The ratio of exposed to unexposed subjects is variable. 1:1 matching may be done, but oftentimes matching with replacement is done instead to allow for better matches. Matching with replacement allows for the unexposed subject that has been matched with an exposed subject to be returned to the pool of unexposed subjects available for matching.

There is a trade-off in bias and precision between matching with replacement and without (1:1). Matching with replacement allows for reduced bias because of better matching between subjects. Matching without replacement has better precision because more subjects are used.

4. Check the balance of covariates in the exposed and unexposed groups after matching on PS.
Substantial overlap in covariates between the exposed and unexposed groups must exist for us to make causal inferences from our data. This is true in all models, but in PSA, it becomes visually very apparent. If there is no overlap in covariates (i.e. if we have no overlap of propensity scores), then all inferences would be made off-support of the data (and thus, conclusions would be model dependent).

We can use a couple of tools to assess our balance of covariates. First, we can create a histogram of the PS for exposed and unexposed groups. Second, we can assess the standardized difference. Third, we can assess the bias reduction.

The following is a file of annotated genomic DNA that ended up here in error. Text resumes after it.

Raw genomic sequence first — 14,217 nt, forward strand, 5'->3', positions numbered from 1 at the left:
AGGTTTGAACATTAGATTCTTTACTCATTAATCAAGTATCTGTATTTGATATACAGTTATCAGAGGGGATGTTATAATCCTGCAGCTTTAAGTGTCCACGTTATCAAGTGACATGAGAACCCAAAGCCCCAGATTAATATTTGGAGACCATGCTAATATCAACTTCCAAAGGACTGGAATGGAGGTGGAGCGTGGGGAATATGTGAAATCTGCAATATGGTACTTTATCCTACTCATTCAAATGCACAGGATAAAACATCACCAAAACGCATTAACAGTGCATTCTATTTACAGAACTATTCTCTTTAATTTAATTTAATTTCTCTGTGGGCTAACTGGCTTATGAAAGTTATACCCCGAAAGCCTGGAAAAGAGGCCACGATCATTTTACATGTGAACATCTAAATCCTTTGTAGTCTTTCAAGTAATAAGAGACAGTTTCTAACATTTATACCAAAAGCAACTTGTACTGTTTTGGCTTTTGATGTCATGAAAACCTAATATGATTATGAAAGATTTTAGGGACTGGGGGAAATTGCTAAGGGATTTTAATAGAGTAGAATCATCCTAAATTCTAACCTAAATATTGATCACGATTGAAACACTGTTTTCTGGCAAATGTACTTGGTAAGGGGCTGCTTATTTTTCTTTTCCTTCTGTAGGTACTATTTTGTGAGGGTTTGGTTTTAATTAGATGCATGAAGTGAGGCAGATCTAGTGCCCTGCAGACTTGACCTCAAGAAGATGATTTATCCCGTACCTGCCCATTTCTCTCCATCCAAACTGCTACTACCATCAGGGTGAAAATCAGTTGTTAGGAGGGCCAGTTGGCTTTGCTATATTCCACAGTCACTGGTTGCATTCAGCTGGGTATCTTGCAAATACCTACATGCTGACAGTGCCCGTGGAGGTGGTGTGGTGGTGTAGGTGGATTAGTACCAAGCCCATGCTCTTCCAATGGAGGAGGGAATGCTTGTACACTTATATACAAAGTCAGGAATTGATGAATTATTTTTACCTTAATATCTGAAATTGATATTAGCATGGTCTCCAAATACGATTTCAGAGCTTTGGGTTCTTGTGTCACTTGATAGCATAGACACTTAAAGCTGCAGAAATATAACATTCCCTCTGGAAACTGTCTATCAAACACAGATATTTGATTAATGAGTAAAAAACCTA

Standardized difference=(100*(mean(x exposed)-(mean(x unexposed)))/(sqrt((SD^2exposed+ SD^2unexposed)/2))

More than 10% difference is considered bad. Our covariates are distributed too differently between exposed and unexposed groups for us to feel comfortable assuming exchangeability between groups.
Bias reduction= 1-(|standardized difference matched|/|standardized difference unmatched|)
We would like to see substantial reduction in bias from the unmatched to the matched analysis. What substantial means is up to you.
5. Calculate the effect estimate and standard errors with this matched population.
Estimate of average treatment effect of the treated (ATT)=sum(y exposed- y unexposed)/# of matched pairs